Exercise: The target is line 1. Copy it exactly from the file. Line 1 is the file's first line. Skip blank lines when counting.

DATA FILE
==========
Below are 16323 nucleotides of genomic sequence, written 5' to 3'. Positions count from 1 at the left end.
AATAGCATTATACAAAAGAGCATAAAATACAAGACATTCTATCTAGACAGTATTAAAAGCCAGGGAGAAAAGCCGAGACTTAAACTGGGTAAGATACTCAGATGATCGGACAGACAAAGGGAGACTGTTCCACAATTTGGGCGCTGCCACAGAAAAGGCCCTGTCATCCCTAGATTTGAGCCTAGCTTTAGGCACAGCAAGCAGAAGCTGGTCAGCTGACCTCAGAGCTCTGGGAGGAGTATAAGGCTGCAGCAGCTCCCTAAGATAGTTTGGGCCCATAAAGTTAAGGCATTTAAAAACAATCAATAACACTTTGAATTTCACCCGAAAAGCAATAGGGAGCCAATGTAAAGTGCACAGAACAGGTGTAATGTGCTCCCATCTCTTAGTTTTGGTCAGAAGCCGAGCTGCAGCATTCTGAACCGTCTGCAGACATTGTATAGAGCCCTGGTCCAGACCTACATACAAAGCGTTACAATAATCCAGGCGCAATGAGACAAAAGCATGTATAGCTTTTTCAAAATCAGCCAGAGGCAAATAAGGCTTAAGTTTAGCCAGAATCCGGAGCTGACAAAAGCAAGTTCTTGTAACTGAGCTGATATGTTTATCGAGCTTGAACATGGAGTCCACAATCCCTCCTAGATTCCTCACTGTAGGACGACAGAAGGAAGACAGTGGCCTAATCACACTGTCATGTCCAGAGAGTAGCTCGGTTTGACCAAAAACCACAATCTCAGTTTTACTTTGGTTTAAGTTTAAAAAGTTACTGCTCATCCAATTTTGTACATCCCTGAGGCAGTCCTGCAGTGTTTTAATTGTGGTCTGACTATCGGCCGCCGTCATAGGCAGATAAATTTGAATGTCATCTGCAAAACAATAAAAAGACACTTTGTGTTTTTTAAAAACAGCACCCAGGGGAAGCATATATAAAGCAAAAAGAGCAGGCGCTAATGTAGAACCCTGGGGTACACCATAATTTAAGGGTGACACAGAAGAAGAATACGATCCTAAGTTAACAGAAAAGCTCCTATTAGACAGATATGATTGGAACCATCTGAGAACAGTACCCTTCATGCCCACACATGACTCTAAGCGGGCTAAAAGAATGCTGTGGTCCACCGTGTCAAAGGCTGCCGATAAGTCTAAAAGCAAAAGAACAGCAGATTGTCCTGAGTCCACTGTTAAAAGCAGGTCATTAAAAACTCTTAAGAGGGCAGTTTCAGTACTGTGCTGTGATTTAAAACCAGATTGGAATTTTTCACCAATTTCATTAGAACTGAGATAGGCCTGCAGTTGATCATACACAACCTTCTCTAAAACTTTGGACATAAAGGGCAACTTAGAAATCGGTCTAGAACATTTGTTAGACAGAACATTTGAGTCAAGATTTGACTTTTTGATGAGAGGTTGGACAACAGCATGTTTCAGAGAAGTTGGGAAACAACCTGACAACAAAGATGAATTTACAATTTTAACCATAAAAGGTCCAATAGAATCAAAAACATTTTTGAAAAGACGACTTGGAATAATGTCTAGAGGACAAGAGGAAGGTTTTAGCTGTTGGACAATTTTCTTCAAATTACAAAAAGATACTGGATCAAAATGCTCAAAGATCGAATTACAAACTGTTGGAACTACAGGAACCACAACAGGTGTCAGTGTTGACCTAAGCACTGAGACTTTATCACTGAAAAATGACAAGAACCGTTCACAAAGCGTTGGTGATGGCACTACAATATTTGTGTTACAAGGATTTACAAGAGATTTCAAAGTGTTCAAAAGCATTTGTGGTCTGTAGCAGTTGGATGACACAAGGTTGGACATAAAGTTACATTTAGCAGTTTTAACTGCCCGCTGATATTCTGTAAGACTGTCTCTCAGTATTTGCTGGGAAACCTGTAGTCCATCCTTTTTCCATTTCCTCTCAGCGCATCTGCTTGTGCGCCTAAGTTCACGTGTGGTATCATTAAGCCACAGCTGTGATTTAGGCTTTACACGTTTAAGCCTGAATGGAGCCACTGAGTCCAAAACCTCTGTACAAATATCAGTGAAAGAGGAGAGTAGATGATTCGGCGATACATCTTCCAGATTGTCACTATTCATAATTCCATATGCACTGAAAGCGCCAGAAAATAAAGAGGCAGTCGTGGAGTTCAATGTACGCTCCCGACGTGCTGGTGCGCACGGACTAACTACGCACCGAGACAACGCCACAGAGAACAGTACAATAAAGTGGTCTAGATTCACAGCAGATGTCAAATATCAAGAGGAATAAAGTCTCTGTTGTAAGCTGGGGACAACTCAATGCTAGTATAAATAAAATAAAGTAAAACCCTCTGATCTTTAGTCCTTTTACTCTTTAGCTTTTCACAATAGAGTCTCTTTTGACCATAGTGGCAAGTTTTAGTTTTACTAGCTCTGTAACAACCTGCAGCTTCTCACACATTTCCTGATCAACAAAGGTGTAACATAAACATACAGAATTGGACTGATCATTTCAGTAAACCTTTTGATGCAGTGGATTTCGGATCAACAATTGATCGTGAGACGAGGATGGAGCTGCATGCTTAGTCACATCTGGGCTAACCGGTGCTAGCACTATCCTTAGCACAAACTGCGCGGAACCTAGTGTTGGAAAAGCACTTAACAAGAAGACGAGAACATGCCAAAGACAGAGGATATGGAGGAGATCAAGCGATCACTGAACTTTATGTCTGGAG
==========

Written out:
Below are 16323 nucleotides of genomic sequence, written 5' to 3'. Positions count from 1 at the left end.